Health through safe health care: safe water, basic sanitation and waste management in health-care settings
|Goal 4, target 5 of the Millennium Development goals aims at reducing by two-thirds the death rate for children under five while goal 5, target 6 aims at reducing maternal mortality by three-quarters.|
What does safe water, basic sanitation & waste management in health-care settings mean?
It combines the safe environment needed for health care with the responsibility of health care providers not to make the environment more dangerous from the waste generated.
- Health-care facilities require: access to safe water; low risks to health from microorganisms like Legionella and Pseudomonas that grow in the environment; and physically clean surfaces and tools.
- Safe disposal of wastes generated ranges from the excreta of patients, staff and visitors to high risk health-care wastes and especially needle-syringes or blood.
These apply across a range of facilities from the reference hospital to the village health posts; residential care accommodation, dental facilities and so on to include home based care.
Support to the overall achievement of the MDGs
Safe drinking water and basic sanitation is of direct relevance to Goal 5 on maternal health with an estimated 529 000 maternal deaths per year and supportive of other Millennium Development Goals, especially those on major diseases and infant mortality.
Safety through safe water, basic sanitation and waste management
Hospital-associated infections contribute to morbidity and mortality and to loss of health sector resources worldwide. Five to 30 per cent of patients a year develop one or more infections during a stay in hospital, a significant percentage which could be avoided. In crisis or precarious situations the number of infections worsens and in some circumstances people may choose not to seek care because the nearest facilities are not functioning or because they know that treatment is uncertain due to shortages of water, electricity or supplies.
- Unsafe health care settings contribute a significant proportion of some diseases. Legionellosis is a well-established risk associated with health care facility with an average proportion of nosocomial infections close to 10%.
- Sharps waste, although produced in small quantities, is highly infectious. Contaminated needles and syringes represent a particular threat because they are sometimes scavenged from waste areas and dump sites and then reused. Poorly managed, they expose health-care workers, waste handlers and the community to infections. WHO estimates that, in 2000, injections with contaminated syringes caused: 21 million hepatitis B virus (HBV) infections (32% of all new infections); two million hepatitis C virus (HCV) infections (40% of all new infections); and 260 000 HIV infections (5% of all new infections).
What is needed to reach the target?
In 2002, the results of a WHO assessment conducted in 22 developing countries showed that the proportion of health-care facilities that do not use proper waste disposal ranges from 18% to 64%. The development and implementation of national policies, guidelines on safe practices, training and promotion of effective messages in a context of healthy medical facility will decrease the number of health-care settings associated infections. This will also impact on visitors and will be reflected in communities through good practices in safe water, sanitation and hygiene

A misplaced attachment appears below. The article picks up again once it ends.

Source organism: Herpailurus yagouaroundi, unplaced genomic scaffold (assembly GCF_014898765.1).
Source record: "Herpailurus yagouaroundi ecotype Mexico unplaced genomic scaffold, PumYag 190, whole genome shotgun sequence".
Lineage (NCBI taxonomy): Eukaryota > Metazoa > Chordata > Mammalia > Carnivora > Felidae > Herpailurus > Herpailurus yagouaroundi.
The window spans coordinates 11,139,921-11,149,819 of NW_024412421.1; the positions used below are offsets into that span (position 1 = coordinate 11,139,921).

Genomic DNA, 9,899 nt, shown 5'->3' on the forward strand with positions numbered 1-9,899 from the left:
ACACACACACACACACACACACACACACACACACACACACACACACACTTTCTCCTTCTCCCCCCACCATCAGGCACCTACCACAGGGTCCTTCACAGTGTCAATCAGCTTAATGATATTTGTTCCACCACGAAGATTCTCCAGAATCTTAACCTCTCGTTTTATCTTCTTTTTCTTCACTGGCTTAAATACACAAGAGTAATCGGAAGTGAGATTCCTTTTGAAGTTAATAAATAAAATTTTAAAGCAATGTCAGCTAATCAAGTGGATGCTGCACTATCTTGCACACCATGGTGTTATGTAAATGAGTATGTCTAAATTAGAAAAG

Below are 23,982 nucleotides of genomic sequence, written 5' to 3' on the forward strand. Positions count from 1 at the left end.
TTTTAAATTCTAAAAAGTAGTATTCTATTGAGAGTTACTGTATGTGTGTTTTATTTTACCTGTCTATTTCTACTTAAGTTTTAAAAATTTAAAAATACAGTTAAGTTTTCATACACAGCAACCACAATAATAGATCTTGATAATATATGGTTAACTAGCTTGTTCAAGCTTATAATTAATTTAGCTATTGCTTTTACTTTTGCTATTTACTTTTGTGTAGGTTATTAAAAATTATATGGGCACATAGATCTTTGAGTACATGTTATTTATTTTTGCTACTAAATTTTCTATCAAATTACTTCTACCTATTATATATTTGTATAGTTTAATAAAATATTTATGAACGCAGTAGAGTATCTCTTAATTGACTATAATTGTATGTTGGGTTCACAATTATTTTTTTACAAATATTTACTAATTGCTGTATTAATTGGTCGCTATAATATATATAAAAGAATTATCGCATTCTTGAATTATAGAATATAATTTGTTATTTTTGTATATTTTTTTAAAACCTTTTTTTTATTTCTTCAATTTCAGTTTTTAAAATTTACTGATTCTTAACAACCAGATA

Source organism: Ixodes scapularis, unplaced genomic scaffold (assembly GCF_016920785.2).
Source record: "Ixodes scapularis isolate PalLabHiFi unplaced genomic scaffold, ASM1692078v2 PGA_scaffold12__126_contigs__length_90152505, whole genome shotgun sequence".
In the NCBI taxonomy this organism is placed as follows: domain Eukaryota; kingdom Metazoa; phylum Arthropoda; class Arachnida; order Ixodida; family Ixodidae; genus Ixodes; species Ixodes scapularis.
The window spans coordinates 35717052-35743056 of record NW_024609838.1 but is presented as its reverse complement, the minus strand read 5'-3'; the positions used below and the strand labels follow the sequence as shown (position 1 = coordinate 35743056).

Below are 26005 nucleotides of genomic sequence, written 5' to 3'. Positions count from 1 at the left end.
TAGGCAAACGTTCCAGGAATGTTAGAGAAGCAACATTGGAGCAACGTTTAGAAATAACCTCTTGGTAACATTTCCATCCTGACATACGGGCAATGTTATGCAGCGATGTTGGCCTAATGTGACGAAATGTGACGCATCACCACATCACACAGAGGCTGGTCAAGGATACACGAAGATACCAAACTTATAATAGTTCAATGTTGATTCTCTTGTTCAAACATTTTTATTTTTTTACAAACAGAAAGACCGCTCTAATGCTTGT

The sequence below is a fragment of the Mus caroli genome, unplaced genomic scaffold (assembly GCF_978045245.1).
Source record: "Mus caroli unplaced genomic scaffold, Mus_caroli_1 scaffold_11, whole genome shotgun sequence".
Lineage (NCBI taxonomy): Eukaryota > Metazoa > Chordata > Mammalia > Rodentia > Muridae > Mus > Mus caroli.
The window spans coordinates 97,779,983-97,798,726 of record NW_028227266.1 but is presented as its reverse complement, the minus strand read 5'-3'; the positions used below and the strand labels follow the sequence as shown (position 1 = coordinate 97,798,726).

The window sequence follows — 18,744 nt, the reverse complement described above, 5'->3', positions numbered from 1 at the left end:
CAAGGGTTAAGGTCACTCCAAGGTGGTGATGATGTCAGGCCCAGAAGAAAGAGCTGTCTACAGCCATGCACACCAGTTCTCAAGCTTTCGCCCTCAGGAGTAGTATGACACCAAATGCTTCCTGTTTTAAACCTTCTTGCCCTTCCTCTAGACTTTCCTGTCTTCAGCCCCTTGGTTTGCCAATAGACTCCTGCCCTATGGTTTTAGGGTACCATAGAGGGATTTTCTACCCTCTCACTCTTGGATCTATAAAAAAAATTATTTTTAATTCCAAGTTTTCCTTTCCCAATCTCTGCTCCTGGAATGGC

Health significance of reaching the goals
The burden of disease can be pulled down massively and with a very favorable cost benefit ratio. In 1999 in England alone hospital acquired infections cost the health service 1 billion Pounds a year and that 15 per cent of them were potentially avoidable. The underlying driving forces suggest that this problem is getting worse. World-wide there is increasing provision of health care, increasing complexity of that health care, an increasing proportion of the population that is immunocompromised (and therefore more susceptible to health care related infection) and without effective action the situation is therefore likely to deteriorate.
- setting, validating and monitoring norms and standard through "Guidelines for Waste Management in Health Care Settings" and "Water and Sanitation Minimum Standards in Health Care Settings and Schools"
- developing tools and guidelines for disease control and risk reduction. WHO "Legionella and the prevention of Legionellosis"; "Management of Wastes from Blood Transfusion Activities" and "Water Safety in Public Buildings"
- support of developing ethical and evidence based policy through a series of policy papers for example on "safe health care waste management"
- stimulating research and development and testing new technologies such as working with practitioners and academic institutions in testing and verifying health care waste management options for resource poor settings
- Assessment, status and trends. In close collaboration with national authorities, WHO is involved in country assessments leading to national plans
- provides support for sustainable capacity building on water, sanitation and waste management in health-care settings.
World Health Organization efforts on safe water, basic sanitation and waste management in health-care settings are undertaken in HQ, regional and country offices and include:
WHO is also involved in the Global Environment Facility implementation project in 7 countries: Argentina, India, Latvia, Lebanon, the Philippines, Senegal and Viet Nam and actively contribute to the World Patient Safety initiative through clean environment for clean care is safer care.